• A colorful and artistic crowd gathered at Guild Hall  on Saturday night to celebrate the opening of two new exhibitions: "Mary Ellen Bartley: Leaning Above the Page" and "New Additions and Works From the Permanent Collection."

  • The Animal Rescue Fund of the Hamptons celebrated the 10th edition of its calendar on Saturday night at the Water Mill home of Sandra Powers, who is this year's pet calendar chairwoman.

    Previous artists such as Paul Davis, Carol Saxe, and Billy Sullivan joined Eric Fischl, who conceived this year's cover. 

    Calendars are on sale now through ARF. Those interested can call Kathy at 537-0400,extension 214.

  • The Water Mill Museum is holding its annual quilt show through Sept. 14. A tradition spanning almost three decades, the show features dozens of quilts hung and draped over every available surface, making a riot of color and patterns throughout the old mill space.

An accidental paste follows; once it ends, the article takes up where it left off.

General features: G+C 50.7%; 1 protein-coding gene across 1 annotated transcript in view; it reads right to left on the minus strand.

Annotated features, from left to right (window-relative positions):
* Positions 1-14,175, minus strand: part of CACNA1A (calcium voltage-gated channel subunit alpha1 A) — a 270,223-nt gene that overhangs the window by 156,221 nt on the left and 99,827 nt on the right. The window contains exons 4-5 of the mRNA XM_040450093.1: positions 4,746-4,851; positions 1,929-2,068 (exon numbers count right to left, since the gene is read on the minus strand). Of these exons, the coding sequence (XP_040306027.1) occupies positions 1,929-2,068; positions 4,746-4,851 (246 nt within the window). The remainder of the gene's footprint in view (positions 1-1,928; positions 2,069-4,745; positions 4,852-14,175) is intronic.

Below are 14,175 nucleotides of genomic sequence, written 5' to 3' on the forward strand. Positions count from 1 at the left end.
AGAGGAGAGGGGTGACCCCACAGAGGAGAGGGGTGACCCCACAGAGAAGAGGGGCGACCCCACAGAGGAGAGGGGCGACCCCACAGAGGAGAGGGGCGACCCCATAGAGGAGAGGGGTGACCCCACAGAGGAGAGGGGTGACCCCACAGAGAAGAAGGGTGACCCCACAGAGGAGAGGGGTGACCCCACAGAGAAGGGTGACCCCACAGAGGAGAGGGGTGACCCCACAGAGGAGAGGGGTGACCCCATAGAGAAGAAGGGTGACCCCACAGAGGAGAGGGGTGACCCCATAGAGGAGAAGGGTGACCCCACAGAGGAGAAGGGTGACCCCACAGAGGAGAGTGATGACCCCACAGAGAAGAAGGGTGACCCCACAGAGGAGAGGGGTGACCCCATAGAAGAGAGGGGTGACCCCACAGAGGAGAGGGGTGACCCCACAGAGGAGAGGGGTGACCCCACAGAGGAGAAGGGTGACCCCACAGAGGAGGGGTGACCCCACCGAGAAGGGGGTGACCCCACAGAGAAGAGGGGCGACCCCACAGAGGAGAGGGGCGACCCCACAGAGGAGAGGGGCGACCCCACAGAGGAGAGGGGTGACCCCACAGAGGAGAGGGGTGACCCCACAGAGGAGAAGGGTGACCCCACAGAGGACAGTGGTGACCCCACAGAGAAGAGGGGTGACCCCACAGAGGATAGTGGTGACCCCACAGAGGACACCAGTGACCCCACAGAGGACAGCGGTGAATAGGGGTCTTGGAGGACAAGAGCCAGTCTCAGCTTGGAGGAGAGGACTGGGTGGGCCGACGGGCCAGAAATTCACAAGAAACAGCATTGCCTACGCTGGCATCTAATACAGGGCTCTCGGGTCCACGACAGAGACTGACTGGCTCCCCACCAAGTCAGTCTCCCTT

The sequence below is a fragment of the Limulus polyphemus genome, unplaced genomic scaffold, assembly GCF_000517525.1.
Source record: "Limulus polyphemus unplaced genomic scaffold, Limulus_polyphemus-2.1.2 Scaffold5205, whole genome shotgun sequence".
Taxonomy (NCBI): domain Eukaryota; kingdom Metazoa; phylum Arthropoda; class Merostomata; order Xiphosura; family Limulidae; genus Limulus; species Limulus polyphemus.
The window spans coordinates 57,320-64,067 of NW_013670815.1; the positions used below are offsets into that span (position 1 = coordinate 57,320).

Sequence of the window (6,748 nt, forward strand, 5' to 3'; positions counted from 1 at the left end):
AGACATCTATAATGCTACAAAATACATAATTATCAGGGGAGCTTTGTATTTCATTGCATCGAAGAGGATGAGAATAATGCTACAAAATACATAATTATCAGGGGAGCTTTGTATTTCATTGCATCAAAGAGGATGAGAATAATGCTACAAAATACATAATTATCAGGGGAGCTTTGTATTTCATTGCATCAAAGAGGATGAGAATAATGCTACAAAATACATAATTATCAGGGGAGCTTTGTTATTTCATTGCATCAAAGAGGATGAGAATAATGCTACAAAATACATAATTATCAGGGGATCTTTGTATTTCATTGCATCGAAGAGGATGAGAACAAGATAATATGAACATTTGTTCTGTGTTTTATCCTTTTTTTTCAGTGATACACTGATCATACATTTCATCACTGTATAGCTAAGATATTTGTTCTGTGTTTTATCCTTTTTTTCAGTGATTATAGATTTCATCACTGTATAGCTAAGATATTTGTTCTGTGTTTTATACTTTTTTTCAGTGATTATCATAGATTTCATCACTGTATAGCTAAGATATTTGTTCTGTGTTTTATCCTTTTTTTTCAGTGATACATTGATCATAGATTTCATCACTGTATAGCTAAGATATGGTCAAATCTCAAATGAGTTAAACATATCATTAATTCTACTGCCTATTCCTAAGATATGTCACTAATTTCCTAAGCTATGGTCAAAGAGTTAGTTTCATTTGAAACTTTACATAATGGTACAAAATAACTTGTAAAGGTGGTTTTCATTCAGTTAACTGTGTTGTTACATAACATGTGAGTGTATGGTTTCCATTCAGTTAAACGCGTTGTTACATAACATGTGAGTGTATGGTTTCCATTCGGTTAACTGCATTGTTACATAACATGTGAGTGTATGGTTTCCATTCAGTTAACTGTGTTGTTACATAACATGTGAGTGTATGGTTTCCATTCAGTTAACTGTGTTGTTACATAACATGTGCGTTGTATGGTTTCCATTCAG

Each is hand-crafted and reasonably priced for both new and vintage pieces. There are traditional quilts, baby quilts, and crazy quilts.

    A special queen-sized quilt up for raffle features shades of blue and yellow and will be awarded to a winning ticket on Oct. 11 at the museum’s Bowls of Plenty event.

  • There are only three more performances of Shakespeare’s “The Tempest” at Mulford Farm, presented by the Hamptons Independent Theater Festival, known more familiarly as HITFest. If you can, see all three.

    The two-hour production is a delight from start to finish, harnessing a bit of Ariel’s magic to make the spare set and staging as engaging as the acting is polished and professional, rivaling Public Theater productions in Central Park I’ve seen over the years.